Aim Traumatic retinopathy presenting as acute macular neuroretinopathy (AMNR) is an uncommon disease causing paracentral scotomas after indirect trauma.
Methods We report on five patients (six eyes) with AMNR with a temporary reduction of visual acuity and persistent paracentral scotomas after indirect trauma. The findings were documented using multimodal imaging and the follow-up was up to 32 months.
Results Initially, fundoscopy was unremarkable in all patients while visual acuity (Snellen equivalents) varied between 0.03 and 1.0, and a paracentral scotoma was present in all patients. During follow-up, visual acuity recovered to 1.0 in all patients while the paracentral scotomas persisted. Spectral-domain optical coherence tomography revealed a disruption of the inner/outer segment junction within the macular lesion and changes in the outer nuclear layer, which slowly recovered partly during the follow-up.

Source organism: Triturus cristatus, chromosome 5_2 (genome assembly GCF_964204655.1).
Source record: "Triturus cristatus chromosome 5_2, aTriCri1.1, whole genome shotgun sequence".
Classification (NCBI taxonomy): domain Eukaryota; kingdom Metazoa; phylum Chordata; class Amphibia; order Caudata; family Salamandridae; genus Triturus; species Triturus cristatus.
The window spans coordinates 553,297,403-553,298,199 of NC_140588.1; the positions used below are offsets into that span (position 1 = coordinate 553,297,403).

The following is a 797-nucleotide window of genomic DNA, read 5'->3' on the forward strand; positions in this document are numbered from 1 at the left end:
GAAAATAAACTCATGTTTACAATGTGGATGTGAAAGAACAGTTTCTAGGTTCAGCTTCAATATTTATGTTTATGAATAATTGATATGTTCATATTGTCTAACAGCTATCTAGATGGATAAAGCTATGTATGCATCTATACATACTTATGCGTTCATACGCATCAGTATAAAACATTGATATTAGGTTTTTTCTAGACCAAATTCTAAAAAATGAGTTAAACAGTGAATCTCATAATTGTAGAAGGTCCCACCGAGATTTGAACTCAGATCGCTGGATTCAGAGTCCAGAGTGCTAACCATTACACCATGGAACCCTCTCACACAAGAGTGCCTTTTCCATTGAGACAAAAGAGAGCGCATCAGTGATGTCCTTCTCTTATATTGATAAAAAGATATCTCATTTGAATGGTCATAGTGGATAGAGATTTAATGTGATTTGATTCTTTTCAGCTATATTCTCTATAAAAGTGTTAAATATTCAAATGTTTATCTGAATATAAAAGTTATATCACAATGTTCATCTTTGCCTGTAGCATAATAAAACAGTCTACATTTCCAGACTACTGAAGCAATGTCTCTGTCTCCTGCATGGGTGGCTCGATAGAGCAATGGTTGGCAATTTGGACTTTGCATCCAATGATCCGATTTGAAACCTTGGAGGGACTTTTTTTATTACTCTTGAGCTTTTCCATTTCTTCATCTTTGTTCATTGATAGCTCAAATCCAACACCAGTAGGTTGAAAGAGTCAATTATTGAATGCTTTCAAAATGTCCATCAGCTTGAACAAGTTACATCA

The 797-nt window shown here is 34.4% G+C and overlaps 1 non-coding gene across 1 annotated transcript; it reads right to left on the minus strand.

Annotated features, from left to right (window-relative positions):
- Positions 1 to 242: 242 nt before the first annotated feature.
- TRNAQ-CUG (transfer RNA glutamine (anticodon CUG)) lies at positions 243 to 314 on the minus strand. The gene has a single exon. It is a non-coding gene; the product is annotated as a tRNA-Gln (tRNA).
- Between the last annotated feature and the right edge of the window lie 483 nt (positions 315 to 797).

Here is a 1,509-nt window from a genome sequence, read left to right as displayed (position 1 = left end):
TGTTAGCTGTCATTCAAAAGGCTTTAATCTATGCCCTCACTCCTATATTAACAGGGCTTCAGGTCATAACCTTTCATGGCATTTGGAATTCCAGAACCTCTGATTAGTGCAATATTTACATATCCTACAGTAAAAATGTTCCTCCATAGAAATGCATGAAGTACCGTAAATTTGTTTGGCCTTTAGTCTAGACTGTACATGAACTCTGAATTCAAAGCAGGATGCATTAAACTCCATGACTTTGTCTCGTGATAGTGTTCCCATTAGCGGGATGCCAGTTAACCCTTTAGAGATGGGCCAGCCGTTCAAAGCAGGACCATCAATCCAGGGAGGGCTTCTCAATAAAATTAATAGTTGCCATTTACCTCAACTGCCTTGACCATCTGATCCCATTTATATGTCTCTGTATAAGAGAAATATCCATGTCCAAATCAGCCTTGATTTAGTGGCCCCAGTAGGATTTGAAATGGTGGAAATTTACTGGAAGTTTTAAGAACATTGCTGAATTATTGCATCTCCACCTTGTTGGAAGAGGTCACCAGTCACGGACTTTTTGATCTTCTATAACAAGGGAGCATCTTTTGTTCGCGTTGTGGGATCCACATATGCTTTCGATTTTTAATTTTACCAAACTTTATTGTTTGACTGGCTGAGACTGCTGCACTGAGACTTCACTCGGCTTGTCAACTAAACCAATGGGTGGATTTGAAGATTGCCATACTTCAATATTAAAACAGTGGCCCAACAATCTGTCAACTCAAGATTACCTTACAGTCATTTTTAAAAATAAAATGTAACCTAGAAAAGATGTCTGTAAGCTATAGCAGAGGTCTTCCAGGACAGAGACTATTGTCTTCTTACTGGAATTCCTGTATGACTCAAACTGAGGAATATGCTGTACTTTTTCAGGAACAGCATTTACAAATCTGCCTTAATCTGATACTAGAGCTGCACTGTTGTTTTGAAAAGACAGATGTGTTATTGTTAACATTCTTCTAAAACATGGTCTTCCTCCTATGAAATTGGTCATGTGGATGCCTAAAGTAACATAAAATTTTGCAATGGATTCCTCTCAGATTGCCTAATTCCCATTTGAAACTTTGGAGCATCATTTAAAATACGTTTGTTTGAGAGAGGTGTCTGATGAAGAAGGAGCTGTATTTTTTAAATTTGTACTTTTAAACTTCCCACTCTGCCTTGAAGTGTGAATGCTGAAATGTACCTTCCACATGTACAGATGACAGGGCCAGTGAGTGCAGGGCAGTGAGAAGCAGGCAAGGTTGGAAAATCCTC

Conclusions These findings suggest that indirect trauma can cause changes in the outer retina resembling those seen in AMNR, resulting in persisting paracentral scotomas.